W taki dzień możemy robić wszystko. Poprawiam się: prawie wszystko.

W trudnych warunkach instynkt życia czepia się dziwnych przedmiotów. Chciałabym mieć jakiegoś zwierzaka: powiedzmy ptaka czy kota. Coś swojskiego. Cokolwiek. Mógłby być nawet i szczur, ale to wykluczone. W tym domu jest za czysto.

Odcinam łyżeczką czubek jajka i wyjadam zawartość.

Przy drugim jajku słyszę syrenę, początkowo bardzo daleką, która się zbliża, klucząc pomiędzy wielkimi domami i przystrzyżonymi trawnikami – cieniutki dźwięk jak brzęczenie owada, a potem coraz bliższy, słyszę, jak się otwiera niby kwiat dźwięku, coraz szerzej, przechodząc w trąbę. Ta syrena to proklamacja. Odkładam łyżkę, serce mi wali, znów podchodzę do okna: czy będzie niebieska, nie po mnie? Ale widzę, jak skręca za róg, nadjeżdża ulicą, zatrzymuje się przed domem, ryczy w dalszym ciągu – jest czerwona. Wieści radość światu, jakże rzadką w tych czasach. Zostawiam drugie jajko nie dojedzone, spieszę do szafy po płaszcz i już słyszę na schodach kroki i głosy.

– Szybko – mówi Cora – nie będą cały dzień czekać. – Podaje mi płaszcz i naprawdę się uśmiecha.

Niemal biegnę korytarzem, sunąc po schodach jak na nartach, drzwi frontowe szeroko otwarte, dziś przechodzę swobodnie, strażnik mi salutuje. Zaczęło padać, mży, w powietrzu wisi brzemienny zapach ziemi i trawy.

Czerwony porodowóz stoi zaparkowany na podjeździe. Tylne drzwi są otwarte, wsiadam. Na podłodze czerwony dywan, w oknach czerwone zasłony. Zastaję w środku już trzy kobiety – siedzą na ławkach pod ścianami; po obu stronach wozu. Strażnik rygluje podwójne drzwi, a sam wskakuje do szoferki i zajmuje miejsce obok kierowcy. Przez okienko ze zbrojonego szkła widzimy tyły ich głów. Ruszamy z nagłym szarpnięciem, nad nami wyje syrena: z drogi, z drogi!

– Która to? – pytam sąsiadkę, nachylając się do jej ucha czy raczej do miejsca, w którym pod białym czepkiem powinno być ucho. Hałas jest taki, że muszę niemal krzyczeć.

– Warrena! – krzyczy w odpowiedzi. Pod wpływem impulsu łapie mnie za rękę, ściska ją, kiedy w nagłym przechyle skręcamy za róg; odwraca się do mnie i wtedy widzę jej twarz – mokrą od łez – łez czego? Zazdrości? Rozczarowania? Nie, ona się śmieje, zarzuca mi ręce na szyję, nigdy jej dotąd nie widziałam, ściska mnie, ma duże piersi pod czerwonym habitem, ociera twarz rękawem. W taki dzień możemy robić wszystko.

Poprawiam się: prawie wszystko.

Naprzeciwko nas jedna z kobiet się modli, oczy ma zamknięte, złożone ręce na wysokości ust. A może wcale się nie modli, może obgryza paznokcie. Po prostu usiłuje zachować spokój. Trzecia kobieta już jest spokojna. Siedzi z założonymi rękami i uśmiecha się lekko. Syrena wyje i wyje. Ten dźwięk zwykle oznacza śmierć – wydają go karetki pogotowia i wozy strażackie. Być może i dzisiaj będzie to dźwięk wieszczący śmierć. Wkrótce się przekonamy. Co urodzi Warrena? Dziecko, zgodnie z ogólnymi oczekiwaniami? A może co innego, niedziecko, z główką jak szpilka, z psim pyszczkiem, podwójnym ciałem albo dziurą w sercu, albo bez ramion czy z błonami pławnymi u rąk i nóg? Kto wie. Kiedyś, owszem, potrafili to stwierdzić, za pomocą specjalnych urządzeń, ale teraz zabroniono takich praktyk. Zresztą co z tego, nawet gdyby się wiedziało. I tak nie można przerwać ciąży, obojętne jaka jest, trzeba ją donosić do końca.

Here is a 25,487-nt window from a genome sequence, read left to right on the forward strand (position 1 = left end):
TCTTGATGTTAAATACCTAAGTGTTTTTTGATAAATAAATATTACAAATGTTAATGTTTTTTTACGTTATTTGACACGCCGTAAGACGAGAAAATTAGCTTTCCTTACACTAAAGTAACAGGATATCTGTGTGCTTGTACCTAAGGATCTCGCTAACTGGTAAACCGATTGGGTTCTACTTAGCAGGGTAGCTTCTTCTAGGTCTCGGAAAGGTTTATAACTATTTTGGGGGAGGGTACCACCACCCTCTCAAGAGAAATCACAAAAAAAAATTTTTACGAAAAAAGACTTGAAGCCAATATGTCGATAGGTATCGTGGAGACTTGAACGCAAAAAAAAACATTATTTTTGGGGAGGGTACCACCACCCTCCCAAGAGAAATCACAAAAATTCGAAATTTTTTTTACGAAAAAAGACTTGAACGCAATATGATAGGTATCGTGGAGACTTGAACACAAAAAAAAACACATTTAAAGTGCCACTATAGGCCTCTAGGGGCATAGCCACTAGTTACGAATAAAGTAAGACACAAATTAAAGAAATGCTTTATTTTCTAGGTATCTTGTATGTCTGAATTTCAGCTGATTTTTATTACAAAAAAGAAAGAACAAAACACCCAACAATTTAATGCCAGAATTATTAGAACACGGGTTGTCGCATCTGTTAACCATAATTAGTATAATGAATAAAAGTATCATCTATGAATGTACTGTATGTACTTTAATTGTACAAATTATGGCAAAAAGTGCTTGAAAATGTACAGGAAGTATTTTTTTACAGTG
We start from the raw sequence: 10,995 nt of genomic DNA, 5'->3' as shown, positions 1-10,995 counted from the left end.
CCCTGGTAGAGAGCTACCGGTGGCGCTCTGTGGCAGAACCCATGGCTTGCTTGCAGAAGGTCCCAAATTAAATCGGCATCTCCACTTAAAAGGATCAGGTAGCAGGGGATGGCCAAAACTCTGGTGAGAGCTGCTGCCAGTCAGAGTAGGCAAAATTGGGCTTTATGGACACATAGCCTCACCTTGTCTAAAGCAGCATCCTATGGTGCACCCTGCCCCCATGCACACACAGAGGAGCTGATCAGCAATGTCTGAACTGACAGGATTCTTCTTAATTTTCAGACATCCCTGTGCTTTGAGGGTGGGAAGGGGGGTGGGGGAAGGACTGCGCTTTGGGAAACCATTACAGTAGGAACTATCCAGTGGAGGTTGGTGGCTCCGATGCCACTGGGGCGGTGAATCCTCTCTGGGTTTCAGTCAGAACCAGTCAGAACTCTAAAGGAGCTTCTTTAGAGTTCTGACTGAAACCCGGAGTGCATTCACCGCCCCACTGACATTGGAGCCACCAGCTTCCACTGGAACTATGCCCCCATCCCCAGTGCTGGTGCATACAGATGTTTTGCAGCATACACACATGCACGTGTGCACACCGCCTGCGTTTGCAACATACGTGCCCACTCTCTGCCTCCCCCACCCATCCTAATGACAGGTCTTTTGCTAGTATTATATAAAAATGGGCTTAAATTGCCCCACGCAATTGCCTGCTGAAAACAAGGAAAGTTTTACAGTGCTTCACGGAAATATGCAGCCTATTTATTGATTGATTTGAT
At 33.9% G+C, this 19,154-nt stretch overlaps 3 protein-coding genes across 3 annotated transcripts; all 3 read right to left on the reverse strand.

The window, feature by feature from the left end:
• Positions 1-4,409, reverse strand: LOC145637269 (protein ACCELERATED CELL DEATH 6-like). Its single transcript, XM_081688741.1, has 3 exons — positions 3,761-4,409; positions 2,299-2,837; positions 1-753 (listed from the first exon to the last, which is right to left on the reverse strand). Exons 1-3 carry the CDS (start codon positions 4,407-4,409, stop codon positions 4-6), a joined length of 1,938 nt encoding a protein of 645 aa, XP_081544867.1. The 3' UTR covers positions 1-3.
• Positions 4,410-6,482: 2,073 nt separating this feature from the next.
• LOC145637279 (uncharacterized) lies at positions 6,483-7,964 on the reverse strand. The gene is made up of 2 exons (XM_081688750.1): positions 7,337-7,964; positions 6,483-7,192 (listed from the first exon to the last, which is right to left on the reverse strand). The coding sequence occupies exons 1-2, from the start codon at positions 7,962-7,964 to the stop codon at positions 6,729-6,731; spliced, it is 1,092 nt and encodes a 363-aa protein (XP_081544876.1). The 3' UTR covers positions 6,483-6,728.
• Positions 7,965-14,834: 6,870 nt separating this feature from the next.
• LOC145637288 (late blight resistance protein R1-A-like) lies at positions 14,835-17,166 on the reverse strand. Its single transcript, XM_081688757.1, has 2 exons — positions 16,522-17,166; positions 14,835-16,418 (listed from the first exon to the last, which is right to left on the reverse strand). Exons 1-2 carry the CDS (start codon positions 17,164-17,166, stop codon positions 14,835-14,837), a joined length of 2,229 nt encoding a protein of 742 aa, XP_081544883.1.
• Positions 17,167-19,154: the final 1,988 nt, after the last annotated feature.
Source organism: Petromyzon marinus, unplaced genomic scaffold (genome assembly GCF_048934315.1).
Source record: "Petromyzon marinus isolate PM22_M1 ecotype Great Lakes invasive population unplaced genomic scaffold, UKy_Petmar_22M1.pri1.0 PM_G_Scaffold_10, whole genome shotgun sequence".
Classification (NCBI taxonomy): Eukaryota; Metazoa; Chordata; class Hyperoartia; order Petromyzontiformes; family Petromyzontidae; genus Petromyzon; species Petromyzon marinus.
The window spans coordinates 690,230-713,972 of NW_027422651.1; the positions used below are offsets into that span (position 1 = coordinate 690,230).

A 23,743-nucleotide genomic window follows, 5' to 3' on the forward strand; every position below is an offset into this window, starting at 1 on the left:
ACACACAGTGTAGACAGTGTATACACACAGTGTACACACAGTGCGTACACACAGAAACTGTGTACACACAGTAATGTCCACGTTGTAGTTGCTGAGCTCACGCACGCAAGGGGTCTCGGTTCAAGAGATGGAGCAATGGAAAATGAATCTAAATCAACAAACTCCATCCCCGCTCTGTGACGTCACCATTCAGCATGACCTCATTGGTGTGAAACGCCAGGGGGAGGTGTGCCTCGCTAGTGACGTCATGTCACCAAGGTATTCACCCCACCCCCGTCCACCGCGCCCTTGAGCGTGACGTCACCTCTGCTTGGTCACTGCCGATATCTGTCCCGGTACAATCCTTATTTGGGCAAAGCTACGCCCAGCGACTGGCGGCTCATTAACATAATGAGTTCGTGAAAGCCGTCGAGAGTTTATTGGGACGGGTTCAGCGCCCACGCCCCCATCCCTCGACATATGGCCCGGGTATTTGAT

A szansa jest jak jeden do czterech, tyle wiemy z Centrum. Do powietrza, niegdyś, przedostało się za dużo zanieczyszczeń, różnych oparów, wszystko promieniuje, woda stała się aż gęsta od toksycznych cząsteczek, oczyszczenie środowiska to całe lata, a tymczasem wszystko to wpełza do twojego ciała, osiada w komórkach tłuszczowych. Sama nie wiesz, kiedy twoje własne ciało staje się skażone, brudne jak zalana ropą plaża – pewna śmierć dla ptactwa wodnego i nie narodzonych dzieci. Sęp mógłby się otruć twoim mięsem. A może świecisz w ciemności jak starodawny zegarek. Jak kołatek. Taki żuk, co grzebie ścierwo.

Czasem nie mogę myśleć o sobie, o swoim ciele, żeby nie widzieć szkieletu: zastanawiam się, jaka muszę się wydawać elektronowi. Kolebka życia, zbudowana z kości, a w środku same niebezpieczeństwa, zniekształcone proteiny, złe kryształy jak powyszczerbiane szkło. Kobiety brały lekarstwa, pigułki, mężczyźni opryskiwali drzewa, krowy jadły trawę, a całe to świństwo spływało do rzek. Nie mówiąc już o wybuchach elektrowni atomowych jak wzdłuż Uskoku św. Andrzeja podczas trzęsień ziemi czy o mutacjach syfilisu, których nie ima się żaden antybiotyk. Niektóre robiły sobie to same, dawały się podwiązywać katgutem czy okaleczać chemikaliami. Jak mogły, mówiła Ciotka Lidia, ach, jak one mogły robić coś podobnego? Jezebele! Tak gardzić darami bożymi! – I załamywała przy tym ręce.

Podejmujecie ryzyko, mówiła Ciotka Lidia, ale jesteście oddziałami szturmowymi, które pierwsze wkroczą na niebezpieczny teren. Im większe ryzyko, tym większa chwała. Klaskała przy tym w ręce, promieniejąc cała z poczucia wmówionej nam odwagi. Spuszczałyśmy oczy na ławki. Przejść przez to wszystko i dać życie jakiemuś potworkowi to niezbyt miła perspektywa. Właściwie nie wiedziałyśmy, co się dzieje z dziećmi, które nie zostaną zakwalifikowane. Z niedziećmi. Wiedziałyśmy tylko, że bardzo szybko się ich pozbywają.

Przyczyna jest niejedna, mówi Ciotka Lidia. Stoi przed nami w swojej sukni koloru khaki, ze wskazówką w ręce. Na tablicy, tam gdzie dawniej wisiałaby mapa, znajduje się wykres przedstawiający wskaźnik urodzeń na tysiąc mieszkańców, obejmujący wiele lat: stromy spadek w dół aż poza linię zerową i dalej stale w dół.

Oczywiście, niektóre kobiety uważały, że nie ma przyszłości, że świat eksploduje. To pretekst, jakim się zasłaniały, mówiła Ciotka Lidia. Twierdziły, że rozmnażanie się nie ma sensu. Nozdrza Ciotki Lidii się zwężają: co za podłość. Te kobiety to lenie. Flądry.